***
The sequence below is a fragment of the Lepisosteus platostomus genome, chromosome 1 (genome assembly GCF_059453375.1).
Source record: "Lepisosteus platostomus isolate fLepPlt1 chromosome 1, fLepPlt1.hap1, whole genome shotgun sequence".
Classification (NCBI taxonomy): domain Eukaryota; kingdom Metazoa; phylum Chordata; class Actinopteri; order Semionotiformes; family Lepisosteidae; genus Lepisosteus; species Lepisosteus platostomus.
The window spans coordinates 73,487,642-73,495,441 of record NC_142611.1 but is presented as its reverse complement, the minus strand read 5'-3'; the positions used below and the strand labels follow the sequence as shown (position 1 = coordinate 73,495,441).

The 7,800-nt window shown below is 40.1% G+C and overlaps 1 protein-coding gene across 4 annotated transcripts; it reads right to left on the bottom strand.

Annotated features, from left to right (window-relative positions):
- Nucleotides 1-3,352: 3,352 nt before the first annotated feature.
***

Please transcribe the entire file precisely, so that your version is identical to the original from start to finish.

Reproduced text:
The sequence below is a fragment of the Lepisosteus platostomus genome, chromosome 1 (genome assembly GCF_059453375.1).
Source record: "Lepisosteus platostomus isolate fLepPlt1 chromosome 1, fLepPlt1.hap1, whole genome shotgun sequence".
Classification (NCBI taxonomy): domain Eukaryota; kingdom Metazoa; phylum Chordata; class Actinopteri; order Semionotiformes; family Lepisosteidae; genus Lepisosteus; species Lepisosteus platostomus.
The window spans coordinates 73,487,642-73,495,441 of record NC_142611.1 but is presented as its reverse complement, the minus strand read 5'-3'; the positions used below and the strand labels follow the sequence as shown (position 1 = coordinate 73,495,441).

The 7,800-nt window shown below is 40.1% G+C and overlaps 1 protein-coding gene across 4 annotated transcripts; it reads right to left on the bottom strand.

Annotated features, from left to right (window-relative positions):
- Nucleotides 1-3,352: 3,352 nt before the first annotated feature.